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See the latest news and updates about COVID-19 and its impact on the Charlotte region, the Carolinas and beyond.

Faced With Limited Coronavirus Protection, Health Care Workers Take Precautions

Two N95-type face masks, or respirators, and a N100-type mask.
Debora Cartagena
/
CDC
Two N95-type face masks, or respirators, and a N100-type mask.

 

 

Many North Carolina health care workers are taking new precautions as the state, like many across the U.S., grapples with a shortage of masks, face shields and other supplies during the coronavirus pandemic.

The state requested, among other things, 500,000 each of N95 masks, procedure masks and face shields from the Strategic National Stockpile, Emergency Management Director Mike Sprayberry said Monday. The stockpile is a collection of medicine and medical supplies managed by the U.S. Department of Health and Human Services. But North Carolina has received a fraction of the personal protective equipment for health care workers it’s asked for.

On Tuesday, Gov. Roy Cooper said he has received 17.6% of protective gear requested from the Strategic National Stockpile.

“I don’t want to be the person who caused anyone any harm or spread the virus to anyone. I think all of the nurses are very concerned about that,” said Dennis Taylor, President of the North Carolina Nurses Association and a nurse practitioner in acute critical care and acute care surgery at Wake Forest Baptist Health in Winston-Salem.

 

A lot of nurses have changed their routines to try to keep themselves and others healthy, according to Taylor. For example, they now change in and out of scrubs at the hospital instead of wearing them to and from work. They pack the scrubs into a bag at the end of a shift to take home and wash immediately. 

 

Taylor said some hospitals have asked health care providers to wear a single surgical mask for a full day, one of the U.S. Food and Drug Administration’s recommended strategies to conserve supplies. He said the practice could be dangerous if dealing with a patient who is later diagnosed with the coronavirus.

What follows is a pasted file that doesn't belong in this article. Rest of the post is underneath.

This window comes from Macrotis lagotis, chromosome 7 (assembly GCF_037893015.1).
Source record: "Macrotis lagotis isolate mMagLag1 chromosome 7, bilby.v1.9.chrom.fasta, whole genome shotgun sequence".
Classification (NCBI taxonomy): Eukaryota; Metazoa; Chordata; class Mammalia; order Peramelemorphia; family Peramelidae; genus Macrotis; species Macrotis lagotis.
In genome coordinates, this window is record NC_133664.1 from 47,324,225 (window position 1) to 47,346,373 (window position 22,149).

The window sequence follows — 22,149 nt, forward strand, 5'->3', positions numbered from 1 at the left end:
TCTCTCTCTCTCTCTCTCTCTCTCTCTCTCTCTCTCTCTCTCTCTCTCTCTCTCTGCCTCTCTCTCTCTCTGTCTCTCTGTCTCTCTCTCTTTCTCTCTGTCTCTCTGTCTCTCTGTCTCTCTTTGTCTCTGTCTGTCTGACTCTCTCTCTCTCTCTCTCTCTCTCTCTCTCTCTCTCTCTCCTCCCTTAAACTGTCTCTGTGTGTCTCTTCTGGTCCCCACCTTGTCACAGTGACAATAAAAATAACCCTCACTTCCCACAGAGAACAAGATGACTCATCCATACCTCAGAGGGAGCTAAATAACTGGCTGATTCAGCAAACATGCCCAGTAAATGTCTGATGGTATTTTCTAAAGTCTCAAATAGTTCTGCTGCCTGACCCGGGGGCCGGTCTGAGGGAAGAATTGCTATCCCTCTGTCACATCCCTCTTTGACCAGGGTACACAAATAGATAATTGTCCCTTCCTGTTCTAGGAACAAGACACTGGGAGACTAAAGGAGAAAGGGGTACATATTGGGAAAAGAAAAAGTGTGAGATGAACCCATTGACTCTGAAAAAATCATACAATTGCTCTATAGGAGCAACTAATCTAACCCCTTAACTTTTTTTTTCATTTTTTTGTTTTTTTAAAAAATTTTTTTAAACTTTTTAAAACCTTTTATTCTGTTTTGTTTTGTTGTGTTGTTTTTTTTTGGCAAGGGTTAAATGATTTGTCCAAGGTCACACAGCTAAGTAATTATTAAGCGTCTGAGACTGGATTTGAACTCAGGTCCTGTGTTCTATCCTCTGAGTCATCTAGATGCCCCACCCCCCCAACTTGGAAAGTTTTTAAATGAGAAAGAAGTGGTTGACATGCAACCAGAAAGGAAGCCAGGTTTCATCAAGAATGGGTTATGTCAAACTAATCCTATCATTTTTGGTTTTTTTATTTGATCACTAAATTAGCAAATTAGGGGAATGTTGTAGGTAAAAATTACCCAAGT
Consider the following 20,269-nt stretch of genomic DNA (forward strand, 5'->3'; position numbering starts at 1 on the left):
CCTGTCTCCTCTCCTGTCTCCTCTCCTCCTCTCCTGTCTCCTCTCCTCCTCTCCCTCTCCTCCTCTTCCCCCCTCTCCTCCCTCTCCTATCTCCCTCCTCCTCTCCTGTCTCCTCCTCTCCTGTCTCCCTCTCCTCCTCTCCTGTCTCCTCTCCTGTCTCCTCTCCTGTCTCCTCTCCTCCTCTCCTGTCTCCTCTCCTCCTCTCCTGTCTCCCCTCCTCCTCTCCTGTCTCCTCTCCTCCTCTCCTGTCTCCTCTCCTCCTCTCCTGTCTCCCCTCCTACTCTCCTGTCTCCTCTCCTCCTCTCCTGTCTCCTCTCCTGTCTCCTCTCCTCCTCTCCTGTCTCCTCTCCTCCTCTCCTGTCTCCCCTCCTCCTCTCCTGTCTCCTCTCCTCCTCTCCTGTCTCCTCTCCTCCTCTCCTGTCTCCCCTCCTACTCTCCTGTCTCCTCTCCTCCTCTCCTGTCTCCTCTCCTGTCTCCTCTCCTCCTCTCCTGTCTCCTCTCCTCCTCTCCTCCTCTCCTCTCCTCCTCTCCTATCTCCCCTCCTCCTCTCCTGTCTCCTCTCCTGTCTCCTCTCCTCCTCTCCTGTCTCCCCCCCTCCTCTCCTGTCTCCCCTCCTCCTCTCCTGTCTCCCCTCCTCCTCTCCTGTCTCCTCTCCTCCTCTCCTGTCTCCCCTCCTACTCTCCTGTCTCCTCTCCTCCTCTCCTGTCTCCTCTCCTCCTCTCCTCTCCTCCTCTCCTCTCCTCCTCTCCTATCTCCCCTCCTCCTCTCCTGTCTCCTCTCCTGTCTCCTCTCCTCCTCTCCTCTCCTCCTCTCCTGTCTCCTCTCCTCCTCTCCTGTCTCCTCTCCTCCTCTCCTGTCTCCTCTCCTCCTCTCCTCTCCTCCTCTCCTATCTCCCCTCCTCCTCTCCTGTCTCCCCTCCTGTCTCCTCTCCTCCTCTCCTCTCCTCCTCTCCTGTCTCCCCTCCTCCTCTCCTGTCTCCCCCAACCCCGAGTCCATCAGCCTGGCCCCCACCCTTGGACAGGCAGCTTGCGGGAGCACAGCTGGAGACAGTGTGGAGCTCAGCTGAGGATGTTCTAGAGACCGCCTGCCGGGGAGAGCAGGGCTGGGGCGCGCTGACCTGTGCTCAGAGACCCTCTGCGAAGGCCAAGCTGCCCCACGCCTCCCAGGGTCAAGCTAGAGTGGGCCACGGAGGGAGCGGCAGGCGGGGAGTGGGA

“If we don’t take care of ourselves, who’s going to be there to take care of our patients?” Taylor said.

 

For Dr. Bryant Allen, who teaches emergency medicine at Atrium Health’s Carolinas Medical Center, the virus has temporarily split up his family. Allen said his wife and three young sons, aged 5, 3 and 1, recently moved out of Charlotte because of the possibility he could expose them to the virus.

 

“Weighing the risk of bringing home something like that, or potentially exposing friends and relatives to that, you know, it weighs heavy,” Allen said. 

 

Allen said he and other Atrium health care providers have started removing watches and wedding rings before seeing patients to limit places where germs could linger. 

 

Meanwhile, there are many examples of residents across the state working to close the gap on the shortage of protective equipment for medical workers. A Facebook group called Face Masks For Health Care Providers in North Carolina has around 330 crafty members who are sewing masks from fabric and elastic. Engineering teachers and students at Charlotte Latin School have raised funds to 3D print face shields for nurses and doctors. 

Emergency Management Director Sprayberry said in addition to the federal supplies, his agency is waiting on millions of dollars in protective equipment from private companies.

 

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